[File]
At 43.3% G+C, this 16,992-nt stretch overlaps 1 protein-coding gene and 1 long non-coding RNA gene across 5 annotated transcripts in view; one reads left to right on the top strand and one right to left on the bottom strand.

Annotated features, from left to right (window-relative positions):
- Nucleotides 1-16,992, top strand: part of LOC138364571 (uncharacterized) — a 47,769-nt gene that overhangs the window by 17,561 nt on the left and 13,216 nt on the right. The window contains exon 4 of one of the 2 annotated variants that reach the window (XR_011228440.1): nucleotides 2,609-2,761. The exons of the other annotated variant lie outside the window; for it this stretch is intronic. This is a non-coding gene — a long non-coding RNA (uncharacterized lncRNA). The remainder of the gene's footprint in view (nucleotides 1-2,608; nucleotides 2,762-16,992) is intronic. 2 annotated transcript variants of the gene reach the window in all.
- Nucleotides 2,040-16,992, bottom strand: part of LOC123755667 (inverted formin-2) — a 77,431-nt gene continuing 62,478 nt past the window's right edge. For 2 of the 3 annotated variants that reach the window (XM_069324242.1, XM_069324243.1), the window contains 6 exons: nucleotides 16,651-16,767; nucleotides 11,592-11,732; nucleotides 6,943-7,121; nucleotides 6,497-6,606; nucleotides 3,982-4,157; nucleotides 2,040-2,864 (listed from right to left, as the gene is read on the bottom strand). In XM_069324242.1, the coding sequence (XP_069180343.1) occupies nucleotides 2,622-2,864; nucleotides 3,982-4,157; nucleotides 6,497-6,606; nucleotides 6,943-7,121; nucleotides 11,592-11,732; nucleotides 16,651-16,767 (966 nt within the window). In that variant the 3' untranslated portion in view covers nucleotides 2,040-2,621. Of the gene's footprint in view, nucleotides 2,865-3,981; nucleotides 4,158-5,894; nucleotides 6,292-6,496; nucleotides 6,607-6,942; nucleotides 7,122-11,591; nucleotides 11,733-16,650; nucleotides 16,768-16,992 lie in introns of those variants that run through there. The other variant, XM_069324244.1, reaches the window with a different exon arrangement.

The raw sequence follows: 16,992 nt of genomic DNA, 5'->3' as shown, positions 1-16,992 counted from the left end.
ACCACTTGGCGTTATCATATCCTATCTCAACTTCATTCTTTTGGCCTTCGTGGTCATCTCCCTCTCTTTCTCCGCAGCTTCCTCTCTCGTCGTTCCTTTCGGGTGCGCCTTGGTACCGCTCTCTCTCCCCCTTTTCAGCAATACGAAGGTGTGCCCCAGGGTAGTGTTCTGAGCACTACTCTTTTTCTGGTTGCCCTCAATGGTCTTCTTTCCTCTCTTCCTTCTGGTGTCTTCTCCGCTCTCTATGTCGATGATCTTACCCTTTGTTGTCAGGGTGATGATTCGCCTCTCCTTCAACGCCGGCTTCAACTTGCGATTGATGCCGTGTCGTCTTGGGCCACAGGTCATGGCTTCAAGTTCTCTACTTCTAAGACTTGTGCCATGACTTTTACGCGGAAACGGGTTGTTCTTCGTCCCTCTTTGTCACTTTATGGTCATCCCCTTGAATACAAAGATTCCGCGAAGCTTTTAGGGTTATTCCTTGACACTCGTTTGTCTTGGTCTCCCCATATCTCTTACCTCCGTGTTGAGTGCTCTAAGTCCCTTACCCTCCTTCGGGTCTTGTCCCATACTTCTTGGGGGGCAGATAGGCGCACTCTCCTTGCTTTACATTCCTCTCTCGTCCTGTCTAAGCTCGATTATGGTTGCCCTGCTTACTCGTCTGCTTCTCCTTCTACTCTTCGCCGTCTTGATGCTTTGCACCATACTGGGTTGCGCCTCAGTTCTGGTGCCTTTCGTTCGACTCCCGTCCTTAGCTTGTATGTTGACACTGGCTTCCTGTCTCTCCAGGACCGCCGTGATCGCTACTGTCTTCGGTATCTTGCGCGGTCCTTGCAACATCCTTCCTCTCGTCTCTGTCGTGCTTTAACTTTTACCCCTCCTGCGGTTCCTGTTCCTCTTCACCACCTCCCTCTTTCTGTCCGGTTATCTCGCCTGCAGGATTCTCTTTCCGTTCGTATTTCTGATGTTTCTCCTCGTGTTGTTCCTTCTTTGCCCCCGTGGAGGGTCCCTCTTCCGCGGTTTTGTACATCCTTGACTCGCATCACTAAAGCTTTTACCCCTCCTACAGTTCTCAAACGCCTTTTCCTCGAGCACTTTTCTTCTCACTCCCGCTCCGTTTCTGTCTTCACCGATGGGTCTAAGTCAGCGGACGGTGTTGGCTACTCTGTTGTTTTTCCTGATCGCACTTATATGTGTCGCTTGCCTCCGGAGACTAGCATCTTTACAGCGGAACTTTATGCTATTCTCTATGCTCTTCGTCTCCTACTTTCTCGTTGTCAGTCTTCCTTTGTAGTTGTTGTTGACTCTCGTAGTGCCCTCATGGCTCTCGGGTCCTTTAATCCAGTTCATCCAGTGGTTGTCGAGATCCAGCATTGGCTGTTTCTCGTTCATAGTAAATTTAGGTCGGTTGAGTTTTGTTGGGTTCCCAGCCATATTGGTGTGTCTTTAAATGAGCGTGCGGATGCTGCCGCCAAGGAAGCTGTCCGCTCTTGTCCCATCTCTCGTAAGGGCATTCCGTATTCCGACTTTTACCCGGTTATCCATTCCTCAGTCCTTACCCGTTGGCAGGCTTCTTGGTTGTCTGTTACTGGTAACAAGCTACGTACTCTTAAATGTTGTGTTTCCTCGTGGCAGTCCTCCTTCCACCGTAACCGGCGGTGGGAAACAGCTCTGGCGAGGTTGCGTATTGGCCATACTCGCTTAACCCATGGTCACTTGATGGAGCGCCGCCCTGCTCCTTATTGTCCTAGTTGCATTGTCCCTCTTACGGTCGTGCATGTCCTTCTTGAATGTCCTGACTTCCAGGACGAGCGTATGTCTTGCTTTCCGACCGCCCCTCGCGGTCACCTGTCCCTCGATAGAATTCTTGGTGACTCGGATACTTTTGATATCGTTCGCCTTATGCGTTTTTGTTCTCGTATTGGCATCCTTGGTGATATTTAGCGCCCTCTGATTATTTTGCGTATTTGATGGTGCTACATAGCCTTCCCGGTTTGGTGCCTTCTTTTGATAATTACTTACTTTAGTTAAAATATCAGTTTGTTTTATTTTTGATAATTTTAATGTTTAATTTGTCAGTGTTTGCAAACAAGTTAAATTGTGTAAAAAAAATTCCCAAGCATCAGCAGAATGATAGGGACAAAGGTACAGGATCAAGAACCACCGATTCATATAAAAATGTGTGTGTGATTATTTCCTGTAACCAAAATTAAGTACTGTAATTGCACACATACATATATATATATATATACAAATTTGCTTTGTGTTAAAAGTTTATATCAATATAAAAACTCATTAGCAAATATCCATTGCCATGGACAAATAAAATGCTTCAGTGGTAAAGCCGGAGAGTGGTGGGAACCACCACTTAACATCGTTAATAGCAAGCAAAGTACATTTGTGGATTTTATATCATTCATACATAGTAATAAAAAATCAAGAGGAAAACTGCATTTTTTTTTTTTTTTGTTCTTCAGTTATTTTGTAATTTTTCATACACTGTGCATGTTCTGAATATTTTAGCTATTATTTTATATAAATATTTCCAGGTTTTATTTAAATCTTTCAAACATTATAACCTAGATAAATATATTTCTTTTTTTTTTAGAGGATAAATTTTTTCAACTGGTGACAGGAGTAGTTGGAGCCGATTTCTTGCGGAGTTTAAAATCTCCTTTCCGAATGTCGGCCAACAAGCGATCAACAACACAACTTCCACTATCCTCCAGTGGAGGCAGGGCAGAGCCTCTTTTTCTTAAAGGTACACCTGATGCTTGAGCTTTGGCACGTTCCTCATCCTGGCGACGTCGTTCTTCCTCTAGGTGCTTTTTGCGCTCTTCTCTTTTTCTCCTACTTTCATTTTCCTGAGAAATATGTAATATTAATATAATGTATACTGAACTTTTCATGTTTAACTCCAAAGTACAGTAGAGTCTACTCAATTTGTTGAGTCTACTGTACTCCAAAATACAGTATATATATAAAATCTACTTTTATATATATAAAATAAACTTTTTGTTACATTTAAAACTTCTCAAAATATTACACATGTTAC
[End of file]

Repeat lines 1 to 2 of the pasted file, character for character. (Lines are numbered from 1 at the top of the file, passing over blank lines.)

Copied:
At 43.3% G+C, this 16,992-nt stretch overlaps 1 protein-coding gene and 1 long non-coding RNA gene across 5 annotated transcripts in view; one reads left to right on the top strand and one right to left on the bottom strand.

Annotated features, from left to right (window-relative positions):